In Italy, the government has introduced an app that enables domestic violence sufferers to seek help without making any phone calls. The government is also considering an offer to allocate 4 million Euros for shelters for women who are victims of abuse. In New Zealand, motels are offering their vacant rooms as shelters for the citizens who need to leave unsafe houses without the violation of social distancing parameters.

In India also various steps are taken by the Government to combat with the rising cases of violence against women during the pandemic. The National Commission for Women (NCW) launched WhatsApp helpline numbers to protect them from harassment and in grave cases, Crisis Intervention Centre (CIC) through counsellors accompany the aggrieved person and make possible the recourse to public authorities. A laudable initiative by the UP Police has also been launched named as “Suppress Corona, not your voice” which encourages them to be vocal against the crime. The Tamil Nadu Government has also made a fruitful decision on protection officers. Several NGOs and Helplines have been operating 24 hours to help or counsel victims of domestic violence by transferring them into a secure place and also providing counselling over the phone or on an online medium. Hence, it is also necessary for the government to create shelter for the victims and give them a protective environment. The Delhi State Legal Authority has also come up with the idea of helping victims to report abuse. It has authorised Mother Dairy outlets – which are open seven days of the week even during the lockdown, and are frequented by women to buy milk and its products – to become centres where women can discreetly report the abuse they are subjected to. The owners of the Dairy would then alert the legal authority or the police. Similarly, chemist shops have also been authorised to take complaints.  Such increased access, it is hoped, will encourage and assist victims of abuse. [x]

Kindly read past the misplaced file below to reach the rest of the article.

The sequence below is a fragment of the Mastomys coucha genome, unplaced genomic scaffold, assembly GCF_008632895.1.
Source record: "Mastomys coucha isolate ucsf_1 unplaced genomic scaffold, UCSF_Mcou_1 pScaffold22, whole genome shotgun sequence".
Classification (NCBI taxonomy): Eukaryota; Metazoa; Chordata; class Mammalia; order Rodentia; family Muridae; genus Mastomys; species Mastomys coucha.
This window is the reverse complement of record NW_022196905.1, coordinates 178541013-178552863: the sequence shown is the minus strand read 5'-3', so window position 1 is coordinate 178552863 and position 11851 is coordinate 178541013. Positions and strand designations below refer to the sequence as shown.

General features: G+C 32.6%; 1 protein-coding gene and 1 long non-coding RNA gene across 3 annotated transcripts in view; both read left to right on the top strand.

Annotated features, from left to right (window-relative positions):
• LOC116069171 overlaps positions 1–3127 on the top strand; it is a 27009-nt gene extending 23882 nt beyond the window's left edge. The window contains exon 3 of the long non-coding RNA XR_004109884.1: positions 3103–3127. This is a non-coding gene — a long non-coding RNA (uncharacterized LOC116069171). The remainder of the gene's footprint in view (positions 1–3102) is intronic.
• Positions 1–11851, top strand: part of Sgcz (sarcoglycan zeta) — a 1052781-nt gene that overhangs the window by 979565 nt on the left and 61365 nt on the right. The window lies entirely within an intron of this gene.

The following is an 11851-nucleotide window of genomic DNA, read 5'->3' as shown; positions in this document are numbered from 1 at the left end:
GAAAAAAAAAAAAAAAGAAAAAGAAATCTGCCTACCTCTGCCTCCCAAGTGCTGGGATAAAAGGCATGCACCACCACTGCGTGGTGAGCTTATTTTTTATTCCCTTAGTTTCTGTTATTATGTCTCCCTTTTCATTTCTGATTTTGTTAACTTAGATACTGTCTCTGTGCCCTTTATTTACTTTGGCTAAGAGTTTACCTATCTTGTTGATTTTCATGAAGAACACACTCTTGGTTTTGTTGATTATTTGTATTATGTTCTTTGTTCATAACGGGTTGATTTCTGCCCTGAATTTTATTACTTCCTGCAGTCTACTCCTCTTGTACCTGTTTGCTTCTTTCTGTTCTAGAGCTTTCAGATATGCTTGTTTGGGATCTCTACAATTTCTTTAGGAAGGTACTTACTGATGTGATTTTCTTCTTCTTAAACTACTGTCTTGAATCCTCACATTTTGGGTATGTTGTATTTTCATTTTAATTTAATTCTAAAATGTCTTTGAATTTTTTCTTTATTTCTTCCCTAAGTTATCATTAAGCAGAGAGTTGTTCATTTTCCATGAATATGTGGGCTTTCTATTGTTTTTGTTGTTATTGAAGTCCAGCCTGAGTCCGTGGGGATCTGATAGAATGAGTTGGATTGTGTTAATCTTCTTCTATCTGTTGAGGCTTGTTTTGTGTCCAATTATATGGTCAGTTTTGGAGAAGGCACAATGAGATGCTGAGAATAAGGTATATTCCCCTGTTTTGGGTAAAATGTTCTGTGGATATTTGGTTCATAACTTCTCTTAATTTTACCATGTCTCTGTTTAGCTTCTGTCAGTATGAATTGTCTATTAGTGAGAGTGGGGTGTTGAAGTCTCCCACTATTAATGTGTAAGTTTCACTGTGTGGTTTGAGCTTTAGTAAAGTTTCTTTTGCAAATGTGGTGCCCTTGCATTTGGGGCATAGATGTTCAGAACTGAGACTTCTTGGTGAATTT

Apart from these, professional counsellors, psychiatrists, mediators, lawyers, and even psychotherapists can prove to be a vital asset by helping the needy person through WhatsApp, phone calls, video-conferencing etc. during this time. Furthermore, community gatekeepers including religious, youth and women leaders can create awareness about the negative impact of domestic violence and familiarise women about their rights within the community and they can safely report the cases of gender-based violence to the concerned authorities.